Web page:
Greening corrections impacts more than the environment
In the field of “green corrections,” the triple winners of saving money, developing inmate job skills and helping the environment drive administrators’ interest
This article is taken from the April 2018 issue of eTechBeat, published by the Justice Technology Information Center, a component of the National Law Enforcement and Corrections Technology Center System, a program of the National Institute of Justice, (800) 248-2742.
By Becky Lewis
On the field of sport, there are always winners and losers. But in the field of “green corrections,” the triple winners of saving money, developing inmate job skills and helping the environment drive administrators’ interest.
Since the National Law Enforcement and Corrections Technology Center System published Greening Corrections Technology Guidebook in February 2012, interest in the topic has increased to the point that at least half of all states have a form of sustainability plan and a sustainability manager. Most states have started recycling programs, and facilities with alternate or transitional energy programs, such as using solar panels or vehicles powered by natural gas, are on the increase. The Sustainability Oriented and Environmentally Responsible Practices in Corrections Committee is the largest active national committee of the American Correctional Association (ACA), according to Paul Sheldon, consultant and guidebook co-author.
“Cost savings are driving everything — lighting upgrades, recycling, trash, materials flow, reducing toxics, composters, food dehydrators to reduce pulp waste — all of the things that reach payback in a short time,” Sheldon says. “And as part of bid specifications, many states are requiring the use of inmate workers, which incorporates a job-training component.”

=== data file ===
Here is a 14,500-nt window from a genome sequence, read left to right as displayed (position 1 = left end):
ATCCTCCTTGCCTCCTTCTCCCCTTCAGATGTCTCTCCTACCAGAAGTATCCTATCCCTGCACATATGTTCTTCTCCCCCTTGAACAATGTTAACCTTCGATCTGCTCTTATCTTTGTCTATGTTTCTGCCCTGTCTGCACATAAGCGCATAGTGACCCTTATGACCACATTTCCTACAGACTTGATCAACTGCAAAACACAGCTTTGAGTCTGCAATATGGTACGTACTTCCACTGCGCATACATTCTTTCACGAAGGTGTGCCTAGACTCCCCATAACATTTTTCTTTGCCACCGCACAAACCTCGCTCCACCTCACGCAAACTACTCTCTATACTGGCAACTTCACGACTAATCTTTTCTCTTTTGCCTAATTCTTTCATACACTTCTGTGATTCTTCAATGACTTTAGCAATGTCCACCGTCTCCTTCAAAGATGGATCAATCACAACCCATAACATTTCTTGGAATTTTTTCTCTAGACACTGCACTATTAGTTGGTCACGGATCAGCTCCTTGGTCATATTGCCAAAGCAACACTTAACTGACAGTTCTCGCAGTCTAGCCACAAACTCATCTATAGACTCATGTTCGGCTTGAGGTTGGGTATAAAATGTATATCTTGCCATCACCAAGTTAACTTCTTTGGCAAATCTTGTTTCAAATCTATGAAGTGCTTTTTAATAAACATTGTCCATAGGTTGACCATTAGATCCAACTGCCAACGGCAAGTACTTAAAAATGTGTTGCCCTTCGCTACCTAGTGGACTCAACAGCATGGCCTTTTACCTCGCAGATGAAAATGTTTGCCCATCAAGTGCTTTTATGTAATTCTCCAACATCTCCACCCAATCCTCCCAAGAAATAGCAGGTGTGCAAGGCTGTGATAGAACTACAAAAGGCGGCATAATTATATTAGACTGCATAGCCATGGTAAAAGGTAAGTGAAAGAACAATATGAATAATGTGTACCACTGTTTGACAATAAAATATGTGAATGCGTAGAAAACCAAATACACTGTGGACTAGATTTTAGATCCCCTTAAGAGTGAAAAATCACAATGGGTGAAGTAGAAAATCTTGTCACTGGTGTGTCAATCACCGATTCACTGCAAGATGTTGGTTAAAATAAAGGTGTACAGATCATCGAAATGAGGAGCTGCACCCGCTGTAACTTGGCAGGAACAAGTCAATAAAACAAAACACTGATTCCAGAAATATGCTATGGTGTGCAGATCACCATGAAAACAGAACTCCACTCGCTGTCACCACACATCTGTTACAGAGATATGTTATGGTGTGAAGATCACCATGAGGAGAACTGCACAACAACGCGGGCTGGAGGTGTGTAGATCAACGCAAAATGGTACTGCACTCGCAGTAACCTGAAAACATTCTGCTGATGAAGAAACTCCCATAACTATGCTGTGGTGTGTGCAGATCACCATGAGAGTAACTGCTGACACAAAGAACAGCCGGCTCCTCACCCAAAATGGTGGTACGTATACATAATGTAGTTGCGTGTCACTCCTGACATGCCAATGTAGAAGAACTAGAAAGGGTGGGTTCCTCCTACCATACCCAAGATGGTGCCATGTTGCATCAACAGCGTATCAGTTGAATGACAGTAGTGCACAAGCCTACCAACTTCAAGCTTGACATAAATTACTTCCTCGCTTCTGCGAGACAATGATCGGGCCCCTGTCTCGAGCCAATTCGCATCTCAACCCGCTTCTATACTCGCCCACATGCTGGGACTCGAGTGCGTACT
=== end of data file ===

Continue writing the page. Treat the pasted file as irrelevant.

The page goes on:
Some states incorporate that job-readiness training through the Roots of Success Program, and Ohio has strong anecdotal evidence that inmates who participate in Roots of Success, literacy training and faith-based programs have reduced rates of recidivism, Sheldon says.
“Going forward, one of the best ways to promote sustainability is tying job skills to re-entry employment,” says Tommy Norris, chair of the ACA Sustainability Committee and moderator of the GreenPrisons website, a not-for-profit education tool that provides news on sustainable projects in corrections, training and technical assistance, and a networking forum. “For example, one Ohio facility did a large thermal installation with inmate crews, and the contractor was so impressed with the work of two inmates in particular that he wrote formal job offers they could present to the parole board. These projects teach skills that are really transferable on re-entry.” (See a related article, “Inmates Dismantle Prison — With Administration Approval,” on a deconstruction project in Maryland.)
“As budgeting becomes more and more of an issue, correctional facilities tend to go for the low-hanging fruit like recycling. When it comes to more mid-range projects, administrators can see the benefits but finding the funding is a challenge,” Norris adds. “Most agencies can only implement larger projects through an ESPC, and the challenge there is the ESCO looks at projects that have the highest return for the lowest upfront cost.”